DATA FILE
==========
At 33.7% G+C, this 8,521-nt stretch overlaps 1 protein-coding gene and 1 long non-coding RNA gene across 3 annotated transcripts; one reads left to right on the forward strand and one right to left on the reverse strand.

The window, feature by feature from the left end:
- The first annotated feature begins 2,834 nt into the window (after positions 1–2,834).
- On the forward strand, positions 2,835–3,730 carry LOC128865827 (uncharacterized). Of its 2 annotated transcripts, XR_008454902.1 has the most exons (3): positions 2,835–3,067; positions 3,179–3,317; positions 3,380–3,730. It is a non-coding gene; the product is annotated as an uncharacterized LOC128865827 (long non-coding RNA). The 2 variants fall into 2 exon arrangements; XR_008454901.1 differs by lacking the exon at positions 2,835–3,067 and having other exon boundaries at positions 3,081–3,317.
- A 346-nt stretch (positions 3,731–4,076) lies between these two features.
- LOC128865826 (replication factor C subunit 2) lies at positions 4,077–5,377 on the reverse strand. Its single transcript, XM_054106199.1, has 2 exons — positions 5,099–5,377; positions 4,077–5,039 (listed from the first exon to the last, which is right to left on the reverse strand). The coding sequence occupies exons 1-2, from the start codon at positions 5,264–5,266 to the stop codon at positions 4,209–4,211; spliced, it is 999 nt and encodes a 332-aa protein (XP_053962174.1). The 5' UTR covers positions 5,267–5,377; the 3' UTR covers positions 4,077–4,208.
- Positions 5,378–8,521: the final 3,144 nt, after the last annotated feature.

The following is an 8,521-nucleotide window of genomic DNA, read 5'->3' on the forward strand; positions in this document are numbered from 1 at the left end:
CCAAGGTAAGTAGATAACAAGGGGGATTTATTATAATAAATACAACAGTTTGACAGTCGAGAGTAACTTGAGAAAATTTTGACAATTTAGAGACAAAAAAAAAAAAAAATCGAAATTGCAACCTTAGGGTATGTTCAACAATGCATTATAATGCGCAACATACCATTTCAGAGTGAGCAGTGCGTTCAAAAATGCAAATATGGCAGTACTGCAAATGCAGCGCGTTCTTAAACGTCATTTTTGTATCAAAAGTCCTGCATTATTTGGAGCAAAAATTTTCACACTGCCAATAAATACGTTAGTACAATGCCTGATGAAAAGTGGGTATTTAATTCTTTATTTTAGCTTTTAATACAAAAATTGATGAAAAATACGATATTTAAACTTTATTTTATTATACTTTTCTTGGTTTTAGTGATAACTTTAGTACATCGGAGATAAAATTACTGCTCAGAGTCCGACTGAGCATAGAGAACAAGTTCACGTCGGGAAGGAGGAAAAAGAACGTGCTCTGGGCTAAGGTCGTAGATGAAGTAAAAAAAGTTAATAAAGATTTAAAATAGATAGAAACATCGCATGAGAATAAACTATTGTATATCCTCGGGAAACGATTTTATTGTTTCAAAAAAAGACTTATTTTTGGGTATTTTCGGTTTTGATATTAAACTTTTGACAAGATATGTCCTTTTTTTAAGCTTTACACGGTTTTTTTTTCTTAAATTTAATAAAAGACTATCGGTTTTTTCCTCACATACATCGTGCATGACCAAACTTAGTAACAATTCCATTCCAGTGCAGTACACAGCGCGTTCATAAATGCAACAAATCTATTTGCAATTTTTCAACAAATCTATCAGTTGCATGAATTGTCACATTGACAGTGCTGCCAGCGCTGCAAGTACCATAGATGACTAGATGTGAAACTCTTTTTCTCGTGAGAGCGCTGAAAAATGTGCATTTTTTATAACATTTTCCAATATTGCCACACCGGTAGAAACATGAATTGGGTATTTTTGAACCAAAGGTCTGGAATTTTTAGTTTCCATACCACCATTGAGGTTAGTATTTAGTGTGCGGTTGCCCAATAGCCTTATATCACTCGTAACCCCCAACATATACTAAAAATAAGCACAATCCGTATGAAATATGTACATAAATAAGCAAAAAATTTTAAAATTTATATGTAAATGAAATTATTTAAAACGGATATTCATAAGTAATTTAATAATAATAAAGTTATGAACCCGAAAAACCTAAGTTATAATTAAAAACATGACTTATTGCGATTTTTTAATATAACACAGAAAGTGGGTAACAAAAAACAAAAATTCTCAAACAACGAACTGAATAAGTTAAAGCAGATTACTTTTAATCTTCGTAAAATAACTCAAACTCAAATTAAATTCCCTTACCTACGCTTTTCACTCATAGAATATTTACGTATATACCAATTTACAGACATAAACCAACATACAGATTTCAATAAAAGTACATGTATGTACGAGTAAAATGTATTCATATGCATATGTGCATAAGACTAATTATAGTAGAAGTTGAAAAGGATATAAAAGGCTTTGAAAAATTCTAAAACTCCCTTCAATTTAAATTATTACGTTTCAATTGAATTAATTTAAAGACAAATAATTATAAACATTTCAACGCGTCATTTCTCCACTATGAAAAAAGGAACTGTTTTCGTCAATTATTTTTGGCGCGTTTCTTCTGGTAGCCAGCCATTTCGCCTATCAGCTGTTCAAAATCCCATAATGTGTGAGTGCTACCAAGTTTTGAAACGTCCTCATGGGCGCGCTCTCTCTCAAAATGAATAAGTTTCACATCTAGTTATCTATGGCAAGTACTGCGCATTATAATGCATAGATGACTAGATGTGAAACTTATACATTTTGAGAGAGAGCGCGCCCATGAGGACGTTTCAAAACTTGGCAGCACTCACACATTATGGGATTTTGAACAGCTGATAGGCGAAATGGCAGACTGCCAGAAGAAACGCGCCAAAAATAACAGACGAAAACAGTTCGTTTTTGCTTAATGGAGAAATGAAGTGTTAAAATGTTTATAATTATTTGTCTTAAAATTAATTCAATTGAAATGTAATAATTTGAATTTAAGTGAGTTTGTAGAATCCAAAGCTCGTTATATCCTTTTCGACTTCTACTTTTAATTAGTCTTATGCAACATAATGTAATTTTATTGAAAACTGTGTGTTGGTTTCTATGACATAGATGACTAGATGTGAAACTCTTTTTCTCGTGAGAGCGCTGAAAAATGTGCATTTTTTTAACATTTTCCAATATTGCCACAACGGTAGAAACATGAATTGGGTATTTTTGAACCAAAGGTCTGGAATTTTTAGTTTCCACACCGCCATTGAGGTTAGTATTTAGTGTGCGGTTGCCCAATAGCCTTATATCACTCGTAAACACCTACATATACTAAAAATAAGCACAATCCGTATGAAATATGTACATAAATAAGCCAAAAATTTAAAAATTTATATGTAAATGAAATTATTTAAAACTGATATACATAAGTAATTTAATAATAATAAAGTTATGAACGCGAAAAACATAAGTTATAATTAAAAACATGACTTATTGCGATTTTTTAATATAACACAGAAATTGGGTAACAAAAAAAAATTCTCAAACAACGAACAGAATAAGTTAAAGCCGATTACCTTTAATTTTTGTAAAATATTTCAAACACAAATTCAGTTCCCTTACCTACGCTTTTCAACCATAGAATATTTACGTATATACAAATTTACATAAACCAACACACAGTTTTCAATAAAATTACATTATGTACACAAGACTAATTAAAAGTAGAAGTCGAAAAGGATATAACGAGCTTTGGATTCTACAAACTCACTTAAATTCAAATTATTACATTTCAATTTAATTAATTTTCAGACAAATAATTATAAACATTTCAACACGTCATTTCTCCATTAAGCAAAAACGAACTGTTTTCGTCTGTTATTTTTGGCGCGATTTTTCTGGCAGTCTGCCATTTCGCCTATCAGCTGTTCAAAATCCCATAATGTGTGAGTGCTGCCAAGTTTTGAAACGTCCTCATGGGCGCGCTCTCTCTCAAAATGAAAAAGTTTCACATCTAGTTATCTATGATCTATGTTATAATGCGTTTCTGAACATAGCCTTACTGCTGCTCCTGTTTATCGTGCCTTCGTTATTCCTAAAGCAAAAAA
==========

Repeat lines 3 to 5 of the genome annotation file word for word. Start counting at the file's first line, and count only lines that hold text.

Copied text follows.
- The first annotated feature begins 2,834 nt into the window (after positions 1–2,834).
- On the forward strand, positions 2,835–3,730 carry LOC128865827 (uncharacterized). Of its 2 annotated transcripts, XR_008454902.1 has the most exons (3): positions 2,835–3,067; positions 3,179–3,317; positions 3,380–3,730. It is a non-coding gene; the product is annotated as an uncharacterized LOC128865827 (long non-coding RNA). The 2 variants fall into 2 exon arrangements; XR_008454901.1 differs by lacking the exon at positions 2,835–3,067 and having other exon boundaries at positions 3,081–3,317.
- A 346-nt stretch (positions 3,731–4,076) lies between these two features.